Australia urged to take advantage of international student talent

11 May 2021
Posted by Study Group

Australia urged to take advantage of international student talent 

COVID-19 has taken a huge toll on population growth and immigration, but international student migration can help to offset this, with benefits for Australia, which go well beyond benefits to the economy.

Alex Chevrolle, Study Group Managing Director for Australia and New Zealand, comments on how Australia's focus on the loss of international students has been short term and needs to change, if the country is able to attract international students back to its shores:

“International students when they graduate fill skills shortages, work hard, pay taxes and contribute to the ever-increasing diverse fabric of Australia’s cultural life. We see it in business, media, sports, food and in the arts.

"Census data indicates highly educated and higher income migrants boost productivity and workforce participation as well as contributing to the economy and society through higher taxes.

"There are strong economic benefits from retaining international students as residents once they graduate and social benefits such as improved cultural literacy, stronger cultural linkages and enhanced cultural capital in Australia let alone the student's country of origin.

“Currently, Australia is missing out on a highly qualified pool of young individuals who develop strong ties and values aligned to the Australian community.

"The negative impact of COVID-19 on Australian population growth has been stark and will be felt for generations. There is an immediate shortage of skilled migrants and longer term this will mean a smaller, older Australia which is poorer as a result with lower living standards.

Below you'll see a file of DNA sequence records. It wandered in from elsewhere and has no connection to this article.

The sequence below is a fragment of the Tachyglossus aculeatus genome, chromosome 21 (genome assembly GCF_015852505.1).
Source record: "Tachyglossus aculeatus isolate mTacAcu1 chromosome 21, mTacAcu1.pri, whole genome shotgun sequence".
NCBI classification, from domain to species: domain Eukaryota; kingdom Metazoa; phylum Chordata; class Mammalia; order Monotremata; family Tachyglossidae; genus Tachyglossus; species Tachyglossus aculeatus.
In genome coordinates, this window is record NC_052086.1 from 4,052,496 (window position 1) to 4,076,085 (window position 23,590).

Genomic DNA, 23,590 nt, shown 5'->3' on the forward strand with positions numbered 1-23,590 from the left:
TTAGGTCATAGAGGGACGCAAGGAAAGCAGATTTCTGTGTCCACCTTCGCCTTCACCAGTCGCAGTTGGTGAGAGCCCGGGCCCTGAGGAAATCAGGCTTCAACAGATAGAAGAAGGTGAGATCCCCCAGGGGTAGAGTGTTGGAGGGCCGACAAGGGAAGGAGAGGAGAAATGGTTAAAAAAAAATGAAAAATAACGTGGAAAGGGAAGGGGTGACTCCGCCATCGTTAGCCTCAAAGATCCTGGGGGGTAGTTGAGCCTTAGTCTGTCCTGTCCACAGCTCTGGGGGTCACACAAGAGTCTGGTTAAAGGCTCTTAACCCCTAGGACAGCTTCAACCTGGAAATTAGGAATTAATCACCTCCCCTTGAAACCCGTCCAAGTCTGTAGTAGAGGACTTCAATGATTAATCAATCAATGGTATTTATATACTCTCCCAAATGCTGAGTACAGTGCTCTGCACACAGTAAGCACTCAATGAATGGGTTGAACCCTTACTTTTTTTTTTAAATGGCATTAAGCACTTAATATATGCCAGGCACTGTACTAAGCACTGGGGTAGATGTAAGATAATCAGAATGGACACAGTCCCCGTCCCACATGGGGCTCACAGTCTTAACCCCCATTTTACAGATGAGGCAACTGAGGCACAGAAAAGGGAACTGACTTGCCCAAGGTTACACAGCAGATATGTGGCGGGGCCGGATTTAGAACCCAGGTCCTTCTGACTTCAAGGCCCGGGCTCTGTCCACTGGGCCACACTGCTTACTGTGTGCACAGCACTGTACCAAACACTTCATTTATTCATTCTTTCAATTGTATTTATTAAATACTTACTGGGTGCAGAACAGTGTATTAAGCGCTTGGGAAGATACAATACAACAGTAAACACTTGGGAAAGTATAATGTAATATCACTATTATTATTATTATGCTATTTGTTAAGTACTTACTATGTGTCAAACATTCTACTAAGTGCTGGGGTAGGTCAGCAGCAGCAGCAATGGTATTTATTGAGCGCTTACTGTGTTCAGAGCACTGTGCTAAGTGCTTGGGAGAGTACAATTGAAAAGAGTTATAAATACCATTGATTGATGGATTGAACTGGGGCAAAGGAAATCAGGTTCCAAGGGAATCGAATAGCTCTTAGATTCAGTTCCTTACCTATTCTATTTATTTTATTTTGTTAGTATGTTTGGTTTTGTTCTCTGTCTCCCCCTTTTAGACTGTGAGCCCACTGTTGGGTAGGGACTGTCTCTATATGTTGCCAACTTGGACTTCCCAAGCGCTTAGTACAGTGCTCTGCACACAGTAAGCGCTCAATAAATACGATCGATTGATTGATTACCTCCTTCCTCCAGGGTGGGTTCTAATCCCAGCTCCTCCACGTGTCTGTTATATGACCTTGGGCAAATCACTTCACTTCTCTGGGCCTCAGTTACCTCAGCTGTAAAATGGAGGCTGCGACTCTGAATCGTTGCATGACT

"While we wait, other countries like Canada, the US and the UK are attracting international students in their droves."

Alex Chevrolle adds:

"Australia's message to international students need to change; we need to make them feel welcome again and positive about considering Australia as a potential new home. And while economically and socially it seems obvious to want international students to become permanent residents to help us turn Australia around, our current messaging to them is unclear.

"We have this paradox of welcome versus exclusion, so it is encouraging to see positive moves such as the relaxation of face-to-face requirements for student visa holders and that visa holders can still apply for a post-study work visa even if they are studying offshore.

"The Australian budget in May needs to build on the financial support for students impacted by the pandemic and reconsider the policies and language used to better reflect the significant long term benefits international students offer as future residents of this country."

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